Updated at 8 p.m. ET
George Zimmerman won't be charged "anytime soon" in connection with an altercation involving his estranged wife Shellie, police in Lake Mary, Fla., said.
Lake Mary Police Public Information Officer Zach Hudson said police lacked the evidence to make any charges--primarily because they have been unable to retrieve video from an iPad destroyed during the incident.
"As it stands right now there will not be any charges anytime soon without that iPad, and that could be weeks, months away," Hudson said. Shellie Zimmerman blamed the iPad's destruction on George during her 911 call recorded Monday, saying he took her "iPad out of my hand and smashed it and cut it with a pocket knife." Police say that George Zimmerman claimed Shellie destroyed it by hitting him with it.
Hudson said the department is still deciding where to send the iPad for more intensive repair and retrieval.
"At this point we're doing everything humanly possible and investing as much as physically possible in order to get that video," Hudson said. "And sooner or later we hope to have something, but at this point there's definitely no guarantee."
He also addressed questions about whether similar cases involving domestic disputes receive comparable levels of time and attention from the police.
"The only reason why you're seeing this much attention is obviously who that person is, but the truth is if you yourself had a domestic [dispute] in your home, tonight," he said, "we would be doing the exact same thing to get that information because that's critical to the citizens of this city."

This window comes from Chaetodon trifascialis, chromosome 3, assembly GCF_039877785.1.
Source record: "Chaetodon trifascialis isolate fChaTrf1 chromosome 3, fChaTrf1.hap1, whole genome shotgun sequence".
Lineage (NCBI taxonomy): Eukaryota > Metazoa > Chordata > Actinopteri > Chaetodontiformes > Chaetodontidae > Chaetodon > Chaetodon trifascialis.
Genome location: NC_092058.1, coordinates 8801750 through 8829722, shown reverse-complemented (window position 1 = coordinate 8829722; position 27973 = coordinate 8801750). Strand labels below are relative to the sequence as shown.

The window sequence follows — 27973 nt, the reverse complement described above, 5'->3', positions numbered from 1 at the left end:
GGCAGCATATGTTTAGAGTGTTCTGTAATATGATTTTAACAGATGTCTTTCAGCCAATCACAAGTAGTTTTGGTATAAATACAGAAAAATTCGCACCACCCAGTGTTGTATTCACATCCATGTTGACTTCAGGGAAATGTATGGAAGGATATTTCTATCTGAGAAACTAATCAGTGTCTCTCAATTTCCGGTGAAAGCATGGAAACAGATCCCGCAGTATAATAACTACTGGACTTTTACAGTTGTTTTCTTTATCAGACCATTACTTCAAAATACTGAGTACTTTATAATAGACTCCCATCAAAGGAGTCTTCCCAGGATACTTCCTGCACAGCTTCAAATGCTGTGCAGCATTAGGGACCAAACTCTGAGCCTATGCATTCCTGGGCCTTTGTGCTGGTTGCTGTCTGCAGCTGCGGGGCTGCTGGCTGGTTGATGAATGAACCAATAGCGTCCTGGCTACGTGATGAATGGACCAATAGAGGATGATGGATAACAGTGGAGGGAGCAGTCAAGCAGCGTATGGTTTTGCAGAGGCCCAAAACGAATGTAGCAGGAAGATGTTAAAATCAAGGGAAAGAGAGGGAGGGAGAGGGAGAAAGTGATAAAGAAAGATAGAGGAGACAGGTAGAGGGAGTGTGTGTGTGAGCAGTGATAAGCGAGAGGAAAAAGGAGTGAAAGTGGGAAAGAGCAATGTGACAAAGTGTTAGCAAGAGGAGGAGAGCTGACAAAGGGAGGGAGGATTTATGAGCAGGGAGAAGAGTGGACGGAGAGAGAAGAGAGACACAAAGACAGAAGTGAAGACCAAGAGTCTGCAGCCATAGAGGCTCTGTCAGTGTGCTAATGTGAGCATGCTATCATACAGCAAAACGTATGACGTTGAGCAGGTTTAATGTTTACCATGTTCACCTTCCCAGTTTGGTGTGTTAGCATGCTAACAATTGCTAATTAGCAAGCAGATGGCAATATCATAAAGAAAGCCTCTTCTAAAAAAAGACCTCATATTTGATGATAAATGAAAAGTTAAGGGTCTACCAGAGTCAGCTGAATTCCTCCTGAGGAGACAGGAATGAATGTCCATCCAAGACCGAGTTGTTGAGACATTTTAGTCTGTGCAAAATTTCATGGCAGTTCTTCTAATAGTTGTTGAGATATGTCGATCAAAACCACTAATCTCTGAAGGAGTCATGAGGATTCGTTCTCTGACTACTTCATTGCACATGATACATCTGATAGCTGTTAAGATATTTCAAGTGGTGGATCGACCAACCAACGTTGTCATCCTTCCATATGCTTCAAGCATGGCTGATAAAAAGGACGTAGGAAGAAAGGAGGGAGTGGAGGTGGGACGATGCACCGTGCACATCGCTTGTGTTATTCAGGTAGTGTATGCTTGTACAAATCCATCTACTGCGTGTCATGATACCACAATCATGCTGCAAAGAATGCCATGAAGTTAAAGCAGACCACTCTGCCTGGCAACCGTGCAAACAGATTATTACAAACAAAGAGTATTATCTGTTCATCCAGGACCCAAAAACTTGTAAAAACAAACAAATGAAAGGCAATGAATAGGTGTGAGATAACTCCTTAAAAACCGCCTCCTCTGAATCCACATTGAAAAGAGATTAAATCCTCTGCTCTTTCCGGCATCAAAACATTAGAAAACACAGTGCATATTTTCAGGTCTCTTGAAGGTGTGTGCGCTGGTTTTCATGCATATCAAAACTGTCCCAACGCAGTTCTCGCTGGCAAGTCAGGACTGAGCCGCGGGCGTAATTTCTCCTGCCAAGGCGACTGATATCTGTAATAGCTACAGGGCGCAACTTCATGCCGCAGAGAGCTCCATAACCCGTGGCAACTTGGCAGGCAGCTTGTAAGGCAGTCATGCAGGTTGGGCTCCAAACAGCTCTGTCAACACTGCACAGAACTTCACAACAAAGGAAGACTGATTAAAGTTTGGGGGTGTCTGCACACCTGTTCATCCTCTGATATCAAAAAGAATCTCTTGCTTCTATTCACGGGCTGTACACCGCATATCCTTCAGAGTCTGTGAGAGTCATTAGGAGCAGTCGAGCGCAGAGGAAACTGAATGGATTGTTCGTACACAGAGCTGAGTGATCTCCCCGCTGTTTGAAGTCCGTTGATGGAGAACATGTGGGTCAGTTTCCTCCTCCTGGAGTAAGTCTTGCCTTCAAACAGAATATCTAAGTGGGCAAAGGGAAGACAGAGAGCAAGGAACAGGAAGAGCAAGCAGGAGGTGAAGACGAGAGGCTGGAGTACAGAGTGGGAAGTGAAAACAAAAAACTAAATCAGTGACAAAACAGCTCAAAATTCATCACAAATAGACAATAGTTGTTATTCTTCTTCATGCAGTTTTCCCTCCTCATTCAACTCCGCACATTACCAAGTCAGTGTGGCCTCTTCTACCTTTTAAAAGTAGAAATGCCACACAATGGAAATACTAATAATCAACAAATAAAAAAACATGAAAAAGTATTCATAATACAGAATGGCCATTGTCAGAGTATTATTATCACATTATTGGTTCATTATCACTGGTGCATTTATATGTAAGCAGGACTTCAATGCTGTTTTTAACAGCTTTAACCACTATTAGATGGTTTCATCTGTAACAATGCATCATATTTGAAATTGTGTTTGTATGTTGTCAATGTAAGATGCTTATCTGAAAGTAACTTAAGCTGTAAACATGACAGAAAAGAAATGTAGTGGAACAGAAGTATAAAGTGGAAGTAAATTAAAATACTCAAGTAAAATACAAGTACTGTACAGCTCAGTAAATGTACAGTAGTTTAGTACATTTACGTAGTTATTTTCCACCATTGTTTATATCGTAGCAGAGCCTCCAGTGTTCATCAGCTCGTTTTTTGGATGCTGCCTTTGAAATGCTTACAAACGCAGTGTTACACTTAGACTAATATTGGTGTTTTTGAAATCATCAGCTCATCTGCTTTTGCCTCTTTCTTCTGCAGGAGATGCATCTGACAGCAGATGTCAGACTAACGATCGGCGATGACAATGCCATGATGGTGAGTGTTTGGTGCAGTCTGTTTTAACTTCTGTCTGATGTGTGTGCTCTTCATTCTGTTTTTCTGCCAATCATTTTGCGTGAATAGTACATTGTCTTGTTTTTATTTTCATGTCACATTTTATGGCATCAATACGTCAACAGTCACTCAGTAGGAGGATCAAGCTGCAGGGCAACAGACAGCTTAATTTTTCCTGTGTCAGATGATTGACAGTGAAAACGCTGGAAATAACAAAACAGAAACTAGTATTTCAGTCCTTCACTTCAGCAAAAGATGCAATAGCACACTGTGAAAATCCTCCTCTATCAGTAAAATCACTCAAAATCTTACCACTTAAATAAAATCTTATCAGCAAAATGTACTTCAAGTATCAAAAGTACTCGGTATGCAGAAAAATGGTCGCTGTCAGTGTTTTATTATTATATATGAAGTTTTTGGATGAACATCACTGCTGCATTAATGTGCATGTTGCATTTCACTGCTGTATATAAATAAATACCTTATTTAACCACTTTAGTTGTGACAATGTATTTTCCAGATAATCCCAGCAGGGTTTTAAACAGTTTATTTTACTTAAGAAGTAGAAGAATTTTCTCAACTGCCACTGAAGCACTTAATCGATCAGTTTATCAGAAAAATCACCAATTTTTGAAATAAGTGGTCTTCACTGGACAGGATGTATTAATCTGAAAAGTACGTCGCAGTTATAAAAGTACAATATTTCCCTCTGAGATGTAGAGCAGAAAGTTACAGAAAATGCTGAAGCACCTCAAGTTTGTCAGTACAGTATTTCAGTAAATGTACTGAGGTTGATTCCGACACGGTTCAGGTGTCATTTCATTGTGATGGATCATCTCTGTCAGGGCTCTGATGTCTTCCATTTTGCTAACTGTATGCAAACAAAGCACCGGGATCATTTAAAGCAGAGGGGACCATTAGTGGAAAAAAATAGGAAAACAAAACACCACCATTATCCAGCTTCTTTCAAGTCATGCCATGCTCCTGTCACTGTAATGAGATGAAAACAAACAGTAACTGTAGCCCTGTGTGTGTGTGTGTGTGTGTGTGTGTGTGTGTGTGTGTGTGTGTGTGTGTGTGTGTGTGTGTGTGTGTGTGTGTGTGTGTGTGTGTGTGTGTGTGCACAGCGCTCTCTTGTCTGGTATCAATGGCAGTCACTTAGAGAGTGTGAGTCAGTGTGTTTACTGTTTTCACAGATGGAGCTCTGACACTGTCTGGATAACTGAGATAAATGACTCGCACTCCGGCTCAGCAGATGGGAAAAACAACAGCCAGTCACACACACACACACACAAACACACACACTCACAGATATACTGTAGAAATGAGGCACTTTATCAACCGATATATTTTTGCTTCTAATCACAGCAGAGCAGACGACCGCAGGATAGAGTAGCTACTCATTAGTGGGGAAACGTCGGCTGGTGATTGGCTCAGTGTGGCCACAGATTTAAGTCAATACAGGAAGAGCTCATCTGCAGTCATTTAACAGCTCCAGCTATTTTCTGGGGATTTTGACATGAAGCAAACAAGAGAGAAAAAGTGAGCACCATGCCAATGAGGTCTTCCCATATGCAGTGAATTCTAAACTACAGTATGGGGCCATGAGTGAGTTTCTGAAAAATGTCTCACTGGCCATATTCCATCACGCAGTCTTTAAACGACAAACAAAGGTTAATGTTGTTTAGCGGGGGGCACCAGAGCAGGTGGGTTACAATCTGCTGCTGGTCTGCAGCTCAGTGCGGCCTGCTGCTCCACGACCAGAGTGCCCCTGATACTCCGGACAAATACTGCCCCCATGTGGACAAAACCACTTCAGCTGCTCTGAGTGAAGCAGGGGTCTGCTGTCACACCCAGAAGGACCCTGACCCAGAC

During the 911 call, Shellie Zimmerman can be heard telling the dispatcher that George Zimmerman was in his car with his hand on his gun "threatening all of us."
“I don’t know what he’s capable of,” she said later. “I’m really, really scared.”
She later updated her story, telling police she never definitively saw a gun, and police said they never found one. George Zimmerman's lawyer told reporters Monday that he did have a gun but "never took the weapon out."
At a press conference Wednesday afternoon, Shellie Zimmerman’s lawyer Kelly Sims explained why she had “a valid reason why she believed George was armed” that day, pointing out that he wore his shirt differently than she was accustomed to, and that she’d seen packaging for a new holster.
“Anybody in the world that knows their husband’s always armed, has his shirt worn differently, has a brand new holster, where this would be where he is placing his hand, and he's inviting some trouble, would know he's probably armed,” Sims said. “You don't want to take a chance. But add into that equation your husband happens to be named George Zimmerman. And what do you do?”
According to Sims account, the altercation occurred when George arrived at the home from which Shellie was retrieving some of her belongings, after he had agreed to stay away during that time.
Sims spoke about how Shellie felt as if her relationship with her husband was deteriorating even before the Trayvon Martin case, but that the relief and improvement she had hoped for in the wake of the not-guilty verdict never came. He also said that George Zimmerman had spent only three or four days in at “the marital home” since the trial ended.
Sims said his client wanted to get her side of the story out for the “world court” to see, but confirmed she still has no interest in pressing charges over the incident.
“The only thing that Shellie wants out of this ending of this relationship is it for end with a whimper, and not a bang,” he said. “That’s what she wants. She does not want there to be this kind of drama.”
“Shellie’s desire is to stay as far away from him as she can for the rest of her days. She wants to stay away as long and as far as she can from George,” Sims said later. “And hopefully he feels the same way about her. That’s why people get divorced. They don’t want to hang out.”